Battle of the Mad Scientists- Damon Cummings vs Paul Morrison Who Ya Got? Poll- Analysis and Poll At Bottom

In regards to the post-

Something Sounds Fishy To Me- “Harpswell commercial wharf becomes first to get all its energy from ‘green’ sources, owner says”

Harpswell commercial wharf becomes first to get all its energy from ‘green’ sources, owner says

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Brandon Bernard, left, and Joe Maisonave carry one of 44 photovoltaic solar collection panels toward its place in a solar array on the roof of Reversing Falls Lobster Wharf in Harpswell recently. Each panel weighs about 44 pounds and can harness 240 watts of energy.

OK, let me first state that if this is true, that they could get all their energy to run their commercial lobster dock from these solar panels that would be fantastic.  The clean air, fantastic.  Less reliance on big oil, fantastic.

HOWEVER-

I’m not as sharp as I was when I was in college and  practicing my math skills on a daily basis but from what they are saying in the article-

“44 panels which can harness 240 watts of energy each.”

That means you can power a bunch of lighting fixtures, right?  Assuming in an industrial space you are using 100 watt bulbs.  More than likely in huge industrial spaces I’m thinking your bulbs use more than 100 watt bulbs so maybe you could light the joint with 44 big lights?  44 panels times 240 watt lighting fixtures.  But someone once told me you could have every light in your house on but as soon as you turn on the toaster oven it uses way more energy than a bunch of lightbulbs.

Take our dock for example-

I have a seriously hard time believing that the juice that our 5 lobster tank recirculating pumps at 2.5 hp to 5 hp and are sucking water in large pipes 20 feet up from low tide up to the tanks and run 24/7 is equivalent to a bunch of lightbulbs even if you were lighting up a monstrous building.

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In my very conservative estimation the recirculating pumps use about 1000 times more energy here at our dock than whatever piddly money our lighting expenses are.  Then we have refrigeration and huge refrigeration compressors for our bait cooler where the pallets of bait are stored.

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Guaranteed that the energy those compressors pull are far greater than what 44 panels that can harness 240 watts of power when the sun is shining and not when it’s dark outside and our recirculating pumps are still pumping and our bait cooler compressors are still cooling.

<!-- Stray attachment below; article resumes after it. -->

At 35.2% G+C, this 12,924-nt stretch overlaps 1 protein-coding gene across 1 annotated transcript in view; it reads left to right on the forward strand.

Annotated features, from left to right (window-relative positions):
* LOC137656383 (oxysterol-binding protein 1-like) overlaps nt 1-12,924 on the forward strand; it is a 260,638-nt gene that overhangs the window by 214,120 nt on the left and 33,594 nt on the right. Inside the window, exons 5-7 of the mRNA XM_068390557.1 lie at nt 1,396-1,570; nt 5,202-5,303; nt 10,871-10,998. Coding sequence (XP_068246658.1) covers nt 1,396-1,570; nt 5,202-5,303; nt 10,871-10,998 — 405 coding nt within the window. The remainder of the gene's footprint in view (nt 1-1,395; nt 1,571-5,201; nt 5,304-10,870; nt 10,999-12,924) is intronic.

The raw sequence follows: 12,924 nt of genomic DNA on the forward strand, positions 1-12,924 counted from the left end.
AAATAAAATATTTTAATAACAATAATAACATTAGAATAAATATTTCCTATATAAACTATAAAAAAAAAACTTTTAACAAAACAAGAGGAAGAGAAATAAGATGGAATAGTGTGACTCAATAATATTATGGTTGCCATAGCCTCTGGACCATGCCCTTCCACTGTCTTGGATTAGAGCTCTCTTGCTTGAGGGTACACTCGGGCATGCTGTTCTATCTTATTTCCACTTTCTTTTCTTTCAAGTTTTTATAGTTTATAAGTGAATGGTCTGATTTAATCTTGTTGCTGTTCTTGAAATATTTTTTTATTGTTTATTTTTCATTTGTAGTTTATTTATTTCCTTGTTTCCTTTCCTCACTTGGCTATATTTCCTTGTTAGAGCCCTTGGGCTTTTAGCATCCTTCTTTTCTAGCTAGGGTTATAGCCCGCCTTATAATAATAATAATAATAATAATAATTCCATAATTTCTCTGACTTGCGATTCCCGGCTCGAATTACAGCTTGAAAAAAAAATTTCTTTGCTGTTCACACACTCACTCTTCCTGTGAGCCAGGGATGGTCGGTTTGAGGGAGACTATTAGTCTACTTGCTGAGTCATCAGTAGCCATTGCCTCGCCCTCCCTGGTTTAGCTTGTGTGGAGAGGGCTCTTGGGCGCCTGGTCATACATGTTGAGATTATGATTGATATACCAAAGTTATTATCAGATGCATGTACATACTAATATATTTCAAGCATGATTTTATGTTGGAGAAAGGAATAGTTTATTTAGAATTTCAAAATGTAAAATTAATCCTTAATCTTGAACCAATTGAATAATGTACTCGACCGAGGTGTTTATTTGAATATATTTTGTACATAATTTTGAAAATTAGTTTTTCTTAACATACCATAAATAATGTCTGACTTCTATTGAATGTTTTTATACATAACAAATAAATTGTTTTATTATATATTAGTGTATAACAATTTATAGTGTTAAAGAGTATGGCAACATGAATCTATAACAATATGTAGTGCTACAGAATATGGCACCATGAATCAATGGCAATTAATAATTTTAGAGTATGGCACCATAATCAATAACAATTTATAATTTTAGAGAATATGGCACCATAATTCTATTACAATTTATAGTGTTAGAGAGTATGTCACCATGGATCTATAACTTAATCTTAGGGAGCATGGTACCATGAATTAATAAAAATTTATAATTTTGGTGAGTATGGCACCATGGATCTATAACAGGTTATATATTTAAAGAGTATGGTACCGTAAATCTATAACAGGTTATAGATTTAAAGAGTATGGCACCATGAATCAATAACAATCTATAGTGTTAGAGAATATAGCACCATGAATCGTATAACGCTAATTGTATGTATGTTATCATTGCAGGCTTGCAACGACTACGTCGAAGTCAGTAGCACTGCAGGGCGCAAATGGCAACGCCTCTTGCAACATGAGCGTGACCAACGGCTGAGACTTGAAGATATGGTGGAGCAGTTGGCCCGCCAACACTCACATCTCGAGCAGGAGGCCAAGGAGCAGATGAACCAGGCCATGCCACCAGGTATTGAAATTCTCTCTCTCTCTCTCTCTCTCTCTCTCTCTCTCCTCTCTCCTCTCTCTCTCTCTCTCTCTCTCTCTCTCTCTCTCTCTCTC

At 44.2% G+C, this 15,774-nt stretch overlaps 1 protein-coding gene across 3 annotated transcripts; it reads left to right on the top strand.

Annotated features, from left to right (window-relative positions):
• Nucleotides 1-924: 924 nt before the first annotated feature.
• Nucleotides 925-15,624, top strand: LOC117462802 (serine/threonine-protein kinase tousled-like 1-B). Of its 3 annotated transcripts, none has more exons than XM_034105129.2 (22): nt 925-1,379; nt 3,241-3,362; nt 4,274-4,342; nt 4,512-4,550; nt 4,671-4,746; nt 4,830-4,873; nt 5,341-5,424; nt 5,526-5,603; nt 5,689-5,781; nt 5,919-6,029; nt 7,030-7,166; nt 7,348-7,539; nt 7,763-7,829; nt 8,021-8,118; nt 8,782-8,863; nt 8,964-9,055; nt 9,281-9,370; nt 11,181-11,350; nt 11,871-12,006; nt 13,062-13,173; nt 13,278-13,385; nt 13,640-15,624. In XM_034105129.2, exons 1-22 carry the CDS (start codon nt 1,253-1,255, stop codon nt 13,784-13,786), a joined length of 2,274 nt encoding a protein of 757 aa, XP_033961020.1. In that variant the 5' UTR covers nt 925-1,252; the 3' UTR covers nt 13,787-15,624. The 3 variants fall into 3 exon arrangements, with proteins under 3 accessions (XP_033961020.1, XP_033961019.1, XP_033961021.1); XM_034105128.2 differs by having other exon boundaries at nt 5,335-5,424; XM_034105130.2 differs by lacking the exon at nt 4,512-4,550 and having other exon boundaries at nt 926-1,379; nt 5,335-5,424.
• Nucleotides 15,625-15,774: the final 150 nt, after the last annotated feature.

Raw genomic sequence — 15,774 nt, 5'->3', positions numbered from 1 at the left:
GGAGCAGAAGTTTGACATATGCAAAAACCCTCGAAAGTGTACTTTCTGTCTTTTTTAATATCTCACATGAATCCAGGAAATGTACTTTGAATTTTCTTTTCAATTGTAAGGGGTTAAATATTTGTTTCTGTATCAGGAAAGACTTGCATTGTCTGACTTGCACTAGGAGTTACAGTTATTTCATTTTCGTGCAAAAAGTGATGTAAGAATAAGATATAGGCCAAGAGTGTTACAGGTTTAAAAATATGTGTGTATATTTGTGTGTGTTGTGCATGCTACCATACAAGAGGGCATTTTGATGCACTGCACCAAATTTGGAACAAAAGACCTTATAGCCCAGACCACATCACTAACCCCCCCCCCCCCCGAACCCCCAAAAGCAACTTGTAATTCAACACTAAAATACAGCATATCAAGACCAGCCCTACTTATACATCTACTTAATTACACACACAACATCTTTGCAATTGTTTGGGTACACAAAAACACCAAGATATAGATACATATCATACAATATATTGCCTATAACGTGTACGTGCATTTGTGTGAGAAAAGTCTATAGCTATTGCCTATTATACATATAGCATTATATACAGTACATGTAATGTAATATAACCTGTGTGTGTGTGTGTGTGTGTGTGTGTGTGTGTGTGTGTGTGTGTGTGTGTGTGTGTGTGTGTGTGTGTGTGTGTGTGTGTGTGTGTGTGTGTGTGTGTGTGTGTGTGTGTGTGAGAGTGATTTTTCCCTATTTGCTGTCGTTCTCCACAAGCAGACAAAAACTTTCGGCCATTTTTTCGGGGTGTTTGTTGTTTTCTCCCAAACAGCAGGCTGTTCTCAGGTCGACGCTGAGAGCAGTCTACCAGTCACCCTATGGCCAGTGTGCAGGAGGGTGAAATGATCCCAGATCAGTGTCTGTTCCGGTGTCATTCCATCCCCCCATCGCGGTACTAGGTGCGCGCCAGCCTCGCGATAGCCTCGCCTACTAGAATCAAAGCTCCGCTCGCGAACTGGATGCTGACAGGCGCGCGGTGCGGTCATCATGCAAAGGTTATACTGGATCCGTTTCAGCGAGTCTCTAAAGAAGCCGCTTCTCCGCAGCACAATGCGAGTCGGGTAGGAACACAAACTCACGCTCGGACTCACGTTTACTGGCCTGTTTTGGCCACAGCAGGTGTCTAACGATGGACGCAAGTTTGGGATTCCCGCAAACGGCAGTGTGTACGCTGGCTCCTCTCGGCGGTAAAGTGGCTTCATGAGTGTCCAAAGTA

Oh but wait, then there’s the winches.  If you’ve seen the huge motors that turn the winch heads you know those bad boys are sucking down a huge amount of electricity to be able to lift three crates of lobsters at a time at close to 400lbs or tuna that can get to 1000 lbs, or three totes of bait at close to 450lbs.   These motors run those a good part of the afternoon and early morning.

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So to me, the numbers in no way add up.  No way, no how.

But the media looooves to grab onto these stories because the green folks will always accept whatever the headline is as fact and run with it.  Once the things are half paid for with government (read taxpayer) subsidies and installed, they’re not going anywhere.

I have a very hard time accepting that this commercial lobster dock is going to power their entire operation from solar power even though they will market themselves that way and all the green lemmings will trip over themselves to go buy  lobsters there for $2-3 more a pound because they are using green technology that they as taxpayers footed half the bill for.

Hey if I’m wrong with the numbers and they can somehow squeeze 100 times more than 240 watts of power out of 40 panels and indeed run their lobster company with some type of new math, then congratulations!

The point for me is not if this was or wasn’t a good financial investment for the guys up in Harpswell.  I wish them the best, I really do.  What bugs the hell out of me though is the media’s acceptance of all these green technology wild claims because they know people eat that stuff up as it makes for a  feel good story regardless if the numbers add up or not.

Smells fishy to me though.


Read the two mad scientists analysis and vote in the poll below as to who has it more right.

It’s Paul Morrison and his Rubber Duck vs Damon Cummings In A Brainiac Deathmatch

Paul Morrison Analysis-

240 watt panels times 44 equal 10,560 watts or 10 kilowatts. For every hour the sun shines 10 kilowatts of power (kwh) is fed back into the power grid. That is a lot of power. If they switched to some LED lighting, efficient refrigeration and made sure their winches had no shorts, that amount of power could cancel out their entire electric bill and more. I would not be surprised that next summer the electric company is sending them cash instead of the other way around.

The fact that the power is produced at the peak time the power company needs it (sunny days when people are running their AC on max) means if more solar panels go up then an extra power plant might not need to be built to cover those peak usage times. One less power plant, a little less coal burned, a little less emphysema, seems a logical course of action to me.

Damon Cummings Analysis-

The 44 pound weight of the panels roughly checks with the 240 watts optimistically.
44 * 240 = 10560 watts = 10.5 Kw
Given reasonable efficiency estimates of electric motors that is around 10 horsepower total.
A residence might have 100 amp service at 220 volts which is 22 Kw.
I think they must have a lot more than 44 panels. I bet the pumps and compressors run in the dark as well.. They must have a huge battery bank.
I suspect they just run their office and perhaps some lighting off the panels.

By the way a kitchen toaster is about 1000 watts, 1 Kw, all by itself (about 10 amps at 110 volts) so they can run about ten toasters :) .
A 20 amp fuse at 110 volts is 2200 watts or 2.2 Kw so their 10.5 k